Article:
The Great American Con- Homeownership

In the last century, the message put out to Americans was, “You can have a piece of the American Dream by buying your dream home. It’s an investment in your future and a place to call your own.”

And the reasons to buy made sense. Having a home near good schools, be part of a community, you had job security, your home will go up in value, etc, etc.

It was part of the traditional path- find a girl, get married, have a big wedding, save for a down payment, buy your home, furnish it and make improvements through the years so you can sell it after the kids are gone, make a big profit and retire to sunnier climates and play golf and bingo.

Everyone had a stake in the con. Fannie Mae, banks, Wallstreet, investment firms, real estate agents, brokers, home insurance, home furnishings chains along with state and local tax collectors. Hell, even trades like construction, roofing, plumbing, masonry, electrical, fencing, pool installations, home decor benefited from the con.

Then reality hit in 2008 and we saw that a vast majority of people buying homes were not equipped financially or mentally prepared for the true costs of home ownership. Many tried to make little lottery winnings in flipping homes repeatedly. Then they got fucked and had to move in with their parents.

We saw that Wall Street was rigging the game-again. We found out that when adjusted for inflation, if you were lucky to sell your home in an average geographical area during a bull market, you were only obtaining a 2-3% return on your initial investment over a 20 year period. This is factoring in the interest you paid on the loan, cost of upkeep on the home, any sudden breakdown of the system in the home (plumbing, furnace, electrical) costs related to landscaping, tree trimming, watering the lawn, electric costs, heating, cooling and painting. Let’s not forget TAXES!

Meanwhile, the cost of living continued to rise, the buying power of the dollar sank (the gov’t printed trillions of new paper money to bail out failing industry leading companies) and full time jobs with good salaries and benefits disappeared like your brother does every time the bill comes at the family dinner. Even if you are lucky enough to own your home outright, you still have landlord- the state. Because you still have to pay taxes each year on your home, even if it’s paid off.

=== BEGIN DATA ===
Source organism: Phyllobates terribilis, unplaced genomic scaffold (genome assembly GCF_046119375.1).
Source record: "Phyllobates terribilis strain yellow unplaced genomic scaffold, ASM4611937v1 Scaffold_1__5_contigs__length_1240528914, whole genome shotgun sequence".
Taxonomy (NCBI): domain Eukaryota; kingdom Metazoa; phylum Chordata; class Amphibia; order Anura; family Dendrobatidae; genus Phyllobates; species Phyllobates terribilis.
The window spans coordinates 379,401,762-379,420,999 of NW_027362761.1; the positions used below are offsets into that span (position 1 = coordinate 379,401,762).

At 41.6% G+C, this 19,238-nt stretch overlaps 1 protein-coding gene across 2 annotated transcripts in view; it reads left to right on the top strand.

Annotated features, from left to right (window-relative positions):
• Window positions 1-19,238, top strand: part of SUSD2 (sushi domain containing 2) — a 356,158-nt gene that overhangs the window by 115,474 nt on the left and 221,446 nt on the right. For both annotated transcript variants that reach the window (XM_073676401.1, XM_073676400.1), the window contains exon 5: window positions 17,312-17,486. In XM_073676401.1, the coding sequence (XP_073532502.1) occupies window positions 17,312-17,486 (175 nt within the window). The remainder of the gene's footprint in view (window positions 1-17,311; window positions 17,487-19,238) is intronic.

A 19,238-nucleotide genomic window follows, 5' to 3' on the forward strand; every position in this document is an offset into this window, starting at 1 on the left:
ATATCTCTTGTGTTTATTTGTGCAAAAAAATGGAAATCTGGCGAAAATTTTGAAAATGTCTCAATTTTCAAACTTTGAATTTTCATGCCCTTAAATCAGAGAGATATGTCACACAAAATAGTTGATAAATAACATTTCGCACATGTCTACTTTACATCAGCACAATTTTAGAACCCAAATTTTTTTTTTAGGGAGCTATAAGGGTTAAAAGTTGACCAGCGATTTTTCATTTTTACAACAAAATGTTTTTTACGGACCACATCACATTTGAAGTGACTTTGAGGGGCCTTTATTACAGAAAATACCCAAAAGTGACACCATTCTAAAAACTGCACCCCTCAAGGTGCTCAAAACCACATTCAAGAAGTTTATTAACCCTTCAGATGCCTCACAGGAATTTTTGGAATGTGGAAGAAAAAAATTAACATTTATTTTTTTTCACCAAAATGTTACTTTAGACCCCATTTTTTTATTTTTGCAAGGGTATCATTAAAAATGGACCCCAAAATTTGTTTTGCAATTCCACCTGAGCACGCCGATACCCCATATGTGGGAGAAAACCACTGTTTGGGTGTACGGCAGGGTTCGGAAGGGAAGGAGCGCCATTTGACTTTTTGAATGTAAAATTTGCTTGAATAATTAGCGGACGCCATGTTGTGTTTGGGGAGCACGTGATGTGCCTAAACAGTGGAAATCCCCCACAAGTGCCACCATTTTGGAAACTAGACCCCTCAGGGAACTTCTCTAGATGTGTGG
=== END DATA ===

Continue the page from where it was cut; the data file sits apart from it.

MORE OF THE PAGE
And now, after all we’ve seen, the message is still being put out that it’s part of being a good American. “It’s your duty to buy a home.”


Call it geo-arbitrage or whatever. The ability to be mobile is one of the biggest assets you can have. As markets change and money flows to other parts of the country, growth cycles are happening in smaller cities for different reasons. Being able to go to these new markets without being tied down to particular address is essential to survive in today’s economy. I left a state teetering on bankruptcy and high state taxes to go to another area where growth is exploding. I also left an industry that’s on the verge of collapsing and moved into an industry that’s recession proof and always going to be around. I was in a position to pick up and leave and I’m on track for generating a half a million dollars in revenue for my new company withing my first year. I wouldn’t have been able to do that if I stayed where I was.

I wouldn’t have able to make this sudden shift had I had a house that I was tied to. With home ownership, you are locked down to one location, a 30 or 15 year mortgage and the very real chance you can lose your home in a lawsuit or divorce. And you are at the mercy of the emotionally fickle market if your trying to unload your home. The cost of moving, storage and other services related to home ownership are not cheap.

Mobility is a necessity. As weather patterns are changing around the world and natural catastrophes are more frequent than ever, why would one want to be tied down to a home that is constantly under threat of wildfires, earthquakes, hurricanes and tornadoes? As insurance rates go up, many are finding out they cannot afford the additional costs incurred with home ownership.

The reality of homes today is that they are poorly designed. Instead of being designed for function first and then taking form into consideration, they are designed from the outside in. The use of space is wasted. The amount of energy used to heat and cool the illogical floorplans, high ceilings and unnecessary room division leads us to be slave to the grid. This is a grid, by the way, that is antiquated, overloaded and susceptible to 21st century terrorhacking.

So, if owning a home is a waste of your hard earned money, what should one do? In my next post, I’ll point you in the direction that makes the most sense when it comes to your money.


Leave a Reply

Your email address will not be published. Required fields are marked *